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    Resistance to fluoroquinolones impacts retina cases

    Staphylococcus epidermidis repeatedly exposed to antibiotics rapidly develop resistance


    Resistant strain emerges

    During the course of the study, Dr. Kim noted 1 patient showed conclusive and compelling evidence of emergence of a resistant strain in the nasopharynx.

    Using pulse gel electrophoresis, the patient at baseline had one specific species of S. aureus cultured from the nasopharynx. Pulse gel electrophoresis involves taking DNA from the bacterial strain and subjecting it to restriction enzymes that cleave the DNA into different fragments to get a “fingerprint” that then identifies certain species.

    “This strain was pansensitive to all 16 antibiotics,” Dr. Kim said. “The same strain was re-cultured on visit 1 and visit 2. In visit 3, we didn't pick up the strain.”

    However, by visit 4, there was a “very clear emergence of a different strain of S. aureus,”2 Dr. Kim added. This strain, unlike the baseline strain, showed resistance to moxifloxacin, and to “all the other fluoroquinolones and to several other antibiotics, including clindamycin.”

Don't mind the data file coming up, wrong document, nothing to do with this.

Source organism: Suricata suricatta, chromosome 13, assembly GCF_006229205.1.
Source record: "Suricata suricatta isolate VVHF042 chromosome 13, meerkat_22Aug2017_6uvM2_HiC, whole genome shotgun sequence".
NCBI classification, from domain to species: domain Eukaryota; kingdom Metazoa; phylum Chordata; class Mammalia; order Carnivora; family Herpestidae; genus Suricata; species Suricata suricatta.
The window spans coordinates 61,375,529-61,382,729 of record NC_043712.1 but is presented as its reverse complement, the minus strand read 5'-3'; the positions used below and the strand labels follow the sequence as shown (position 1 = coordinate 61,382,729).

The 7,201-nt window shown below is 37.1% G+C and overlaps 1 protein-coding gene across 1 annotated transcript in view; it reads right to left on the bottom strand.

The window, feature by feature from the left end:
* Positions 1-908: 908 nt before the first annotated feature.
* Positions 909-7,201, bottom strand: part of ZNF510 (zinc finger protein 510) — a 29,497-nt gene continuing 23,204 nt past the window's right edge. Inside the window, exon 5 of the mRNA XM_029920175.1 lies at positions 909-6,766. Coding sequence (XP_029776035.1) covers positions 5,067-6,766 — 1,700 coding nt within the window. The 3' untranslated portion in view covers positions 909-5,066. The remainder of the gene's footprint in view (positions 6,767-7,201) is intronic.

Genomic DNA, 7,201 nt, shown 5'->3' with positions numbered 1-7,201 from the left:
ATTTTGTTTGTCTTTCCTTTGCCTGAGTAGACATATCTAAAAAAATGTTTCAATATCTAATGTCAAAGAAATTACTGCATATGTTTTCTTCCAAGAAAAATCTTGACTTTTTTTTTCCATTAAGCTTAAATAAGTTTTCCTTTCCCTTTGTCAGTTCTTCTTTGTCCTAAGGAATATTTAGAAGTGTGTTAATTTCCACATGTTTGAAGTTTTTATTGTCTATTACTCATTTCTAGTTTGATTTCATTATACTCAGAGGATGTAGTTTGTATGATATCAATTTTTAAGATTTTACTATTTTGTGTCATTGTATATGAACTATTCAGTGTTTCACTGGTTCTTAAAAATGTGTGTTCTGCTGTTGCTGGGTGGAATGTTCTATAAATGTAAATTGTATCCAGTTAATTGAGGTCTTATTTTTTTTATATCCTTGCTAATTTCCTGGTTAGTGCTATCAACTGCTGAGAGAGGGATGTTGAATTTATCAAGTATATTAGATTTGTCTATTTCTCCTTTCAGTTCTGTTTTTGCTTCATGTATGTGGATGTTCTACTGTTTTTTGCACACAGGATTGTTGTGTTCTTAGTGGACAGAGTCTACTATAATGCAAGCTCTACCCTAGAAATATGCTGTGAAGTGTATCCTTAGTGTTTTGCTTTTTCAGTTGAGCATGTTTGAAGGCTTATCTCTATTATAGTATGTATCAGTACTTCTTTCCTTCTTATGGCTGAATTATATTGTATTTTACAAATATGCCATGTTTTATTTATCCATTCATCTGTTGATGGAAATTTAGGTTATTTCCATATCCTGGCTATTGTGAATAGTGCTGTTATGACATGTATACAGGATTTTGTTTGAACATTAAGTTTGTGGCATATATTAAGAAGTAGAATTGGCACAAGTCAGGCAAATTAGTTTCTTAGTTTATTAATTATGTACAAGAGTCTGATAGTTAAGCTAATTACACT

Dr. Kim said that at baseline, there was “surprisingly and alarmingly, already substantial levels of resistance to macrolides, third-generation fluoroquinolones, and fourth-generation fluoroquinolones.”

    An analysis of the antibiotic susceptibility of all the coagulase-negative Staphylococci (CoNS), isolated from the conjunctiva from visits 1-4 (excluding baseline cultures), found the antibiotic susceptibility of 48 CoNS from treated eyes exposed to fluoroquinolones had a clear pattern of increasing resistance to the third- and fourth-generation fluoroquinolones compared to the fellow control eye.

    In the 17 CoNS that were isolated from treated eyes exposed only to azithromycin, a different pattern emerged showing increasing resistance to macrolides and decreasing resistance to the fluoroquinolones.

    Multidrug resistance

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